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The most primitive confuciusornithid bird from China and its implications for early avian flight

Professor Zhang FuCheng and his colleagues discovered and named a new confuciusornithid bird, Eoconfuciusornis zhengi, gen. et sp. nov. that lived 131 million years ago.

It is the most primitive member of Family Confuciusornithidae and thus extends the lifespan of this family to 11Ma. In addition, Eoconfuciusornis and its relatives have many osteological transformations and represent an early adaptation toward improved flight in the evolution of Confuciusornithidae.

This paper is published in volume 51, number 5 (May, 2008) of Science in China, and the authors are Zhang FuCheng, Zhou ZhongHe and Michael J BENTON.

Confuciusornithids are a basal bird group that lived from 120¨D125 million years ago. Eoconfuciusornis belongs to confuciusornithids for possessing some key characters such as the toothless upper and lower jaws and the forked rostral end of mandibular symphysis.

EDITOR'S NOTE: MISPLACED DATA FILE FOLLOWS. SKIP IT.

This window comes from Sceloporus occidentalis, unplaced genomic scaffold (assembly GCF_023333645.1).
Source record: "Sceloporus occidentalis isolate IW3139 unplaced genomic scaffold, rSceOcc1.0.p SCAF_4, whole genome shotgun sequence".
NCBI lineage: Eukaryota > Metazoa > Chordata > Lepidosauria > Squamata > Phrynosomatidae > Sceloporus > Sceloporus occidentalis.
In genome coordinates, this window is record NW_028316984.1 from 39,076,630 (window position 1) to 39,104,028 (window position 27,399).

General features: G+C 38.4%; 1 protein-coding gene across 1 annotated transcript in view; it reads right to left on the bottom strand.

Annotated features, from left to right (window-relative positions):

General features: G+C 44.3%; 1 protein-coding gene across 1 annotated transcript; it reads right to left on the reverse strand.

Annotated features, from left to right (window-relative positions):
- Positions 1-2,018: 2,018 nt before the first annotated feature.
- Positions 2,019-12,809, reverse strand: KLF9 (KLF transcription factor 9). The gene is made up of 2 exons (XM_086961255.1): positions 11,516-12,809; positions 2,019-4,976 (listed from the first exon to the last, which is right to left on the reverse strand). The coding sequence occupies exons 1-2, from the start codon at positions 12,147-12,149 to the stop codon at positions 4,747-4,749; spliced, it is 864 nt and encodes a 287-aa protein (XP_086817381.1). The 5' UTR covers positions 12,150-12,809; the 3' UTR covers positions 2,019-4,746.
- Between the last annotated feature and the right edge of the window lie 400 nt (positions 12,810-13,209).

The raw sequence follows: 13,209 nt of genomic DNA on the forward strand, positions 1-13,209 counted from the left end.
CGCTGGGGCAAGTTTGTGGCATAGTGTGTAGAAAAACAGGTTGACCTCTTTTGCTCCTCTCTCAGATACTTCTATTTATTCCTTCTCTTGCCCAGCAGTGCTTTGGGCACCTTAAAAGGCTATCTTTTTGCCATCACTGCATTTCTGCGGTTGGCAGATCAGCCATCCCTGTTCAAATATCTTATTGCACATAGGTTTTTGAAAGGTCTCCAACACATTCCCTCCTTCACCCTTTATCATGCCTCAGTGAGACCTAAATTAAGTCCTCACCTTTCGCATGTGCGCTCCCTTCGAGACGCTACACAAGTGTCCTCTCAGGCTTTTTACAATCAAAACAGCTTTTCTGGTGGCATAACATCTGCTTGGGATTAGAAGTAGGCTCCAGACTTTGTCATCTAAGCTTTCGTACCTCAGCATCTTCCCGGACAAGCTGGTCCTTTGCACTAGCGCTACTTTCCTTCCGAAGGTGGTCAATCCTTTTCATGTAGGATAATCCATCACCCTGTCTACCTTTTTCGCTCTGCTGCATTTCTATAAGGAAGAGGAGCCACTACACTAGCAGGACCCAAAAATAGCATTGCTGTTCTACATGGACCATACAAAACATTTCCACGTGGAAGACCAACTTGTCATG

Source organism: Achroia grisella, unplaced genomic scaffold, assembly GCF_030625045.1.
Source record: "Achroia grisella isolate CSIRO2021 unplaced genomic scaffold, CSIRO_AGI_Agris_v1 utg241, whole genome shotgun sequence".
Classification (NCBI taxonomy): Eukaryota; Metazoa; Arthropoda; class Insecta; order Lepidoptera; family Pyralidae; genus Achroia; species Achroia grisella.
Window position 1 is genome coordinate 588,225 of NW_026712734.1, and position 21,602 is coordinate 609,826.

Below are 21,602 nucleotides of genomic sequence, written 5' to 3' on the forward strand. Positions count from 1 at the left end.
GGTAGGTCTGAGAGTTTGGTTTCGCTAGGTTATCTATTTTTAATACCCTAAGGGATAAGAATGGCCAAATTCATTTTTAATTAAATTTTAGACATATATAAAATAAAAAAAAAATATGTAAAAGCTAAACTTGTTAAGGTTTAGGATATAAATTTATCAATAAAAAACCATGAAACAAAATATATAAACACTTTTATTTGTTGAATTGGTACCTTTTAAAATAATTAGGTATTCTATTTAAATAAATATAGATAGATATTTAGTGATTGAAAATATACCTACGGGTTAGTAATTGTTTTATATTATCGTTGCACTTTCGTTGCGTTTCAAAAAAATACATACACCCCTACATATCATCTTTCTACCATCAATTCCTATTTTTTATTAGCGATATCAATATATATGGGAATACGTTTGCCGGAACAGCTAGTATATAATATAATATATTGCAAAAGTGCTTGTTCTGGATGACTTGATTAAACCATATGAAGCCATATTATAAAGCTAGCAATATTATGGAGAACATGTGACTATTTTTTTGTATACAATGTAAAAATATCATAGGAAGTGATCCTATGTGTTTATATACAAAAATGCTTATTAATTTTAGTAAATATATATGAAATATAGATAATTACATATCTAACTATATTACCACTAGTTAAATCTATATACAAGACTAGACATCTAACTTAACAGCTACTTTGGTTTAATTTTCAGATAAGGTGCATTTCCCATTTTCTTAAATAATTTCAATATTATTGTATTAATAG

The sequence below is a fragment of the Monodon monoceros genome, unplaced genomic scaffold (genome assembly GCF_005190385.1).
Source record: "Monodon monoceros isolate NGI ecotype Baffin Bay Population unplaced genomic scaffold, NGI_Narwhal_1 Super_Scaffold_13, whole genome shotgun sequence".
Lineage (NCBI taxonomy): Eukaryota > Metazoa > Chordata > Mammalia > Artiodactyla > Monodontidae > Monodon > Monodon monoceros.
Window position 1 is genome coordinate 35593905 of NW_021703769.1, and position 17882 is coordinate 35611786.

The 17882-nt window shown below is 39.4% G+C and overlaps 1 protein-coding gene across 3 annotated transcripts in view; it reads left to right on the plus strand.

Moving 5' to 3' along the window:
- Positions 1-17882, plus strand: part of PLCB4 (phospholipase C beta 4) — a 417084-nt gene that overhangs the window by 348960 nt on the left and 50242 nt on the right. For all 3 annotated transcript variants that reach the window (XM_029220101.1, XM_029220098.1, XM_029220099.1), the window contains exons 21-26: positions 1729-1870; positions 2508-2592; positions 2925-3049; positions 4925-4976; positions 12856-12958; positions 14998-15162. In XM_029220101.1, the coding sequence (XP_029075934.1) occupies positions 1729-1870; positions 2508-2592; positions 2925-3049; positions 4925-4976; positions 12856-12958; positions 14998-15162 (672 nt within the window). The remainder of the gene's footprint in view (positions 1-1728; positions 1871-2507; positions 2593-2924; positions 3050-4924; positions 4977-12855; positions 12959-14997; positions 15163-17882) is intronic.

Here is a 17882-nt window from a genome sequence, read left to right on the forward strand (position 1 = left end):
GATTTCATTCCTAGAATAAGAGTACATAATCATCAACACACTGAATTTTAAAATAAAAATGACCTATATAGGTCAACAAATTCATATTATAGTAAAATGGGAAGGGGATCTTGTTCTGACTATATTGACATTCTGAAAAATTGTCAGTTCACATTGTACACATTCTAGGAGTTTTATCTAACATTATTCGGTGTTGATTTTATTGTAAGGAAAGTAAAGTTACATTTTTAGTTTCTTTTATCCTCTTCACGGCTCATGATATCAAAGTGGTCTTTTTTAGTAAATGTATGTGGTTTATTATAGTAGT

Eoconfuciusornis and its relatives show many osteological transformations, for instance, the increase in the size of deltopectoral crest of the humerus and of the keel of the sternum. These features provide osteological evidence for increasing flight power throughout the 11 million years of confuciusornithids' evolution.

IVPP is short for "Institution of Vertebrate Paleontology and Paleonanthropology", which is a research institute under the Chinese Academy of Sciences with many renowned vertebrate paleontologists and important collections.

This research is supported by the Chinese Academy of Sciences (Grant No. KZCX3-SW-142), the National Natural Science Foundation of China (Grant Nos. 40472018, 40121202), the Major Basic Research Projects of the Ministry of Science and Technology of the People's Republic of China (Grant No. 2006CB806400), and the Royal Society and Natural Environment Research Council (Grant No. NE/E011055/1)

Reference: ZHANG FuCheng, ZHOU ZhongHe, Michael J BENTON. A primitive confuciusornithid bird from China and its implications for early avian flight. Science in China Series D: Earth Sciences 2008; 5(51):1-15

Li DongSheng | EurekAlert!
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